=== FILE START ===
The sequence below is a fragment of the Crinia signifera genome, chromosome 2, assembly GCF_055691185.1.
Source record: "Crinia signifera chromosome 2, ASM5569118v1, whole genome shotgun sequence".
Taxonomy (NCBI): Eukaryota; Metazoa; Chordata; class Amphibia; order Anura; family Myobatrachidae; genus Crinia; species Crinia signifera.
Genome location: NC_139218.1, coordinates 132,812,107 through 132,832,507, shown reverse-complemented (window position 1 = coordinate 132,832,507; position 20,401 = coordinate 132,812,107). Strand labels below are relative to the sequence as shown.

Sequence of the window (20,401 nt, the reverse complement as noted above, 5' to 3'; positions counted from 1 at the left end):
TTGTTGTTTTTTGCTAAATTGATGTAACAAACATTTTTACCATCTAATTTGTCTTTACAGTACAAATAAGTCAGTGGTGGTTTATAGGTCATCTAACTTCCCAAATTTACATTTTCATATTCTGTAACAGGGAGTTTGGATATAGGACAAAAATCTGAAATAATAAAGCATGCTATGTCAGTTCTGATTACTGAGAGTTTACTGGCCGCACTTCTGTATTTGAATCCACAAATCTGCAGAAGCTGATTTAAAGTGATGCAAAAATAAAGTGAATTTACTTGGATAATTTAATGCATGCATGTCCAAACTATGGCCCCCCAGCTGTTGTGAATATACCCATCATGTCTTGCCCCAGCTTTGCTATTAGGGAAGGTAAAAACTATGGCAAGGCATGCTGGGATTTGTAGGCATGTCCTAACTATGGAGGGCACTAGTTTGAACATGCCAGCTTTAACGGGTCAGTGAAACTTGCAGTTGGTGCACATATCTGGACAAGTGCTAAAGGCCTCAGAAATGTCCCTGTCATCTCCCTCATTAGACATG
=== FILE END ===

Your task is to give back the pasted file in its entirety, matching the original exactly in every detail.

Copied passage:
The sequence below is a fragment of the Crinia signifera genome, chromosome 2, assembly GCF_055691185.1.
Source record: "Crinia signifera chromosome 2, ASM5569118v1, whole genome shotgun sequence".
Taxonomy (NCBI): Eukaryota; Metazoa; Chordata; class Amphibia; order Anura; family Myobatrachidae; genus Crinia; species Crinia signifera.
Genome location: NC_139218.1, coordinates 132,812,107 through 132,832,507, shown reverse-complemented (window position 1 = coordinate 132,832,507; position 20,401 = coordinate 132,812,107). Strand labels below are relative to the sequence as shown.

Sequence of the window (20,401 nt, the reverse complement as noted above, 5' to 3'; positions counted from 1 at the left end):
TTGTTGTTTTTTGCTAAATTGATGTAACAAACATTTTTACCATCTAATTTGTCTTTACAGTACAAATAAGTCAGTGGTGGTTTATAGGTCATCTAACTTCCCAAATTTACATTTTCATATTCTGTAACAGGGAGTTTGGATATAGGACAAAAATCTGAAATAATAAAGCATGCTATGTCAGTTCTGATTACTGAGAGTTTACTGGCCGCACTTCTGTATTTGAATCCACAAATCTGCAGAAGCTGATTTAAAGTGATGCAAAAATAAAGTGAATTTACTTGGATAATTTAATGCATGCATGTCCAAACTATGGCCCCCCAGCTGTTGTGAATATACCCATCATGTCTTGCCCCAGCTTTGCTATTAGGGAAGGTAAAAACTATGGCAAGGCATGCTGGGATTTGTAGGCATGTCCTAACTATGGAGGGCACTAGTTTGAACATGCCAGCTTTAACGGGTCAGTGAAACTTGCAGTTGGTGCACATATCTGGACAAGTGCTAAAGGCCTCAGAAATGTCCCTGTCATCTCCCTCATTAGACATG